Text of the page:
A Thousand Words A Day

A writing journal _____________________________ PROFESSORBLOG@HOTMAIL.COM

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Location: Columbus, Ohio, United States

Reader, writer, podcast listener, and TV watcher. And real nice guy.

Sunday, July 20, 2003

More from the Burroway book. Her second chapter is about story form and structure, and has some interesting things to say about that topic. There are a lot of stories out there, we have a million little episodes a day that happen, but most of them are not GOOD stories. This was a nice little difference she puts out, the difference between A STORY and A GOOD STORY. She also points out that there is no formula to follow, but three features are in every story: Conflict, Crisis, and Resolution. Only trouble (conflict) is interesting, the whole story/good story sort of thing. She quotes Mel McKee as saying that "a story is a war." McKee lists four imperatives for the writing of this type of story: 1) get you fighters fighting, 2) have something -- the stake -- worth their fighting over, 3) have the fight dive into a series of battles with the last battle in the series the biggest and most dangerous of all, and 4) have a walking away from the fight.

There is also a nice description of the connection/disconnection, where we see a pattern in great stories represented as a power struggle. I am not sure how to put this into a novel as you write, but probably in the editing process one can see whether this is present or not.

She talks about the difference and commonality between "story" and "plot." They are not syonyms, she says, and writers and readers and editors who are sloppy use them as synonyms. She makes the following distinction, calling story a series of events recorded in their chronological order, and calling plot a series of events deliberately arranged so as to reveal their dramatic, thematic, and emotional significance. And the great thing is that you can tell one story in a million different ways, developing a million different plots.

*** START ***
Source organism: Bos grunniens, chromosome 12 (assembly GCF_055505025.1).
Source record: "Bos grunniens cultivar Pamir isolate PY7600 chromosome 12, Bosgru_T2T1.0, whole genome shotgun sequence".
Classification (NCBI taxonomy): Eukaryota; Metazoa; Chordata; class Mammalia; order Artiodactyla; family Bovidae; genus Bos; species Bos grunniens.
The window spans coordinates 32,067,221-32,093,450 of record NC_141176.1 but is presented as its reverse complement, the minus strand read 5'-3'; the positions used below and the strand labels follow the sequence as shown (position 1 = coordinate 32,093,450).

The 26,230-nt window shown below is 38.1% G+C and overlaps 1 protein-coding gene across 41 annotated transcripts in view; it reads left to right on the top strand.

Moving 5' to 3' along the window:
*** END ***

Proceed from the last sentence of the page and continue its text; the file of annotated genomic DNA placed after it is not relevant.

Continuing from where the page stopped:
She says, "A series of events (by themselves) does not constitute a plot, and if you wish to fashion it into a plot, you can only do so by letting us know the meaningful relations among the events." Good point. It is easy to take for granted what some of these basic points are, and it might be that I am so impressed because I have never formally taken such a class, but be that as it may, I think these basic points are worth my time thinking and considering.

Her chapter three is about Showing and Telling, a basic formula in good story-telling. I love the opening sentence of the chapter . . . "The purpose of all the arts, including literature, is to quell boredom." What a standard that is! Would that most artists would live to that standard and attempt to reach that goal.

I still fall victim more than I would like to to the Passive Voice, which I blame on my history of academic writing, which by its nature is Passive. Active Voice is something I need to keep I mind as I write, or probably more important I need to keep it in mind as I edit what I write.

She talks a bit about rhythm, which is not my strength at all. I don't walk with rhythm, I don't dance with rhythm, and I do not write with rhythm. Again, maybe this is something you develop as you write, at least that is my sincere hope, because othewise I am deep doo-doo. I do not know what rhythm is, except for iambic pentameter, but even then I have trouble picking it up in a sonnet or a play, so this is a real weakness for me. But I am hoping that commitment and the simple act of pushing through will make me more successful in this area. I need to know my weaknesses in order to be able to even try to turn them into strengths.


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